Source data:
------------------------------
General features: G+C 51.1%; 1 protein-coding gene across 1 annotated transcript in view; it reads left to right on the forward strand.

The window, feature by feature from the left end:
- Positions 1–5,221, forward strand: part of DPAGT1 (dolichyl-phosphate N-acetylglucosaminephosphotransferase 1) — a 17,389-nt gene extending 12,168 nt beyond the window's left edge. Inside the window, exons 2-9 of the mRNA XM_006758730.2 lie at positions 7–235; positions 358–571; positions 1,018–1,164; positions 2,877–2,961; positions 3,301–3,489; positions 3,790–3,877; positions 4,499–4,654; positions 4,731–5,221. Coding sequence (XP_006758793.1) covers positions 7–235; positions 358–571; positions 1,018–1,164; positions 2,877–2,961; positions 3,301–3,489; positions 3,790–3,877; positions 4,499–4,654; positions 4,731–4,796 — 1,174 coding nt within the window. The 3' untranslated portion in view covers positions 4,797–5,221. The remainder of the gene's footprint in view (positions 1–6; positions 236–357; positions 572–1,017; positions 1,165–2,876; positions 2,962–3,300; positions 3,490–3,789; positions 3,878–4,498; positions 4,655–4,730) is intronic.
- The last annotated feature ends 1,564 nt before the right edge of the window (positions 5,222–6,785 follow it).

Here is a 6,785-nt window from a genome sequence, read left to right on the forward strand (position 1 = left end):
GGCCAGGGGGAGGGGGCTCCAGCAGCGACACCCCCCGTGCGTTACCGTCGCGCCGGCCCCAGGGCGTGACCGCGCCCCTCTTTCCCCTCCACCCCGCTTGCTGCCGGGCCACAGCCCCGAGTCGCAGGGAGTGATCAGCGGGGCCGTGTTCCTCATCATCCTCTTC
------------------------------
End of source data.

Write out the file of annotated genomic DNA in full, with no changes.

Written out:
General features: G+C 51.1%; 1 protein-coding gene across 1 annotated transcript in view; it reads left to right on the forward strand.

The window, feature by feature from the left end:
- Positions 1–5,221, forward strand: part of DPAGT1 (dolichyl-phosphate N-acetylglucosaminephosphotransferase 1) — a 17,389-nt gene extending 12,168 nt beyond the window's left edge. Inside the window, exons 2-9 of the mRNA XM_006758730.2 lie at positions 7–235; positions 358–571; positions 1,018–1,164; positions 2,877–2,961; positions 3,301–3,489; positions 3,790–3,877; positions 4,499–4,654; positions 4,731–5,221. Coding sequence (XP_006758793.1) covers positions 7–235; positions 358–571; positions 1,018–1,164; positions 2,877–2,961; positions 3,301–3,489; positions 3,790–3,877; positions 4,499–4,654; positions 4,731–4,796 — 1,174 coding nt within the window. The 3' untranslated portion in view covers positions 4,797–5,221. The remainder of the gene's footprint in view (positions 1–6; positions 236–357; positions 572–1,017; positions 1,165–2,876; positions 2,962–3,300; positions 3,490–3,789; positions 3,878–4,498; positions 4,655–4,730) is intronic.
- The last annotated feature ends 1,564 nt before the right edge of the window (positions 5,222–6,785 follow it).

Here is a 6,785-nt window from a genome sequence, read left to right on the forward strand (position 1 = left end):
GGCCAGGGGGAGGGGGCTCCAGCAGCGACACCCCCCGTGCGTTACCGTCGCGCCGGCCCCAGGGCGTGACCGCGCCCCTCTTTCCCCTCCACCCCGCTTGCTGCCGGGCCACAGCCCCGAGTCGCAGGGAGTGATCAGCGGGGCCGTGTTCCTCATCATCCTCTTC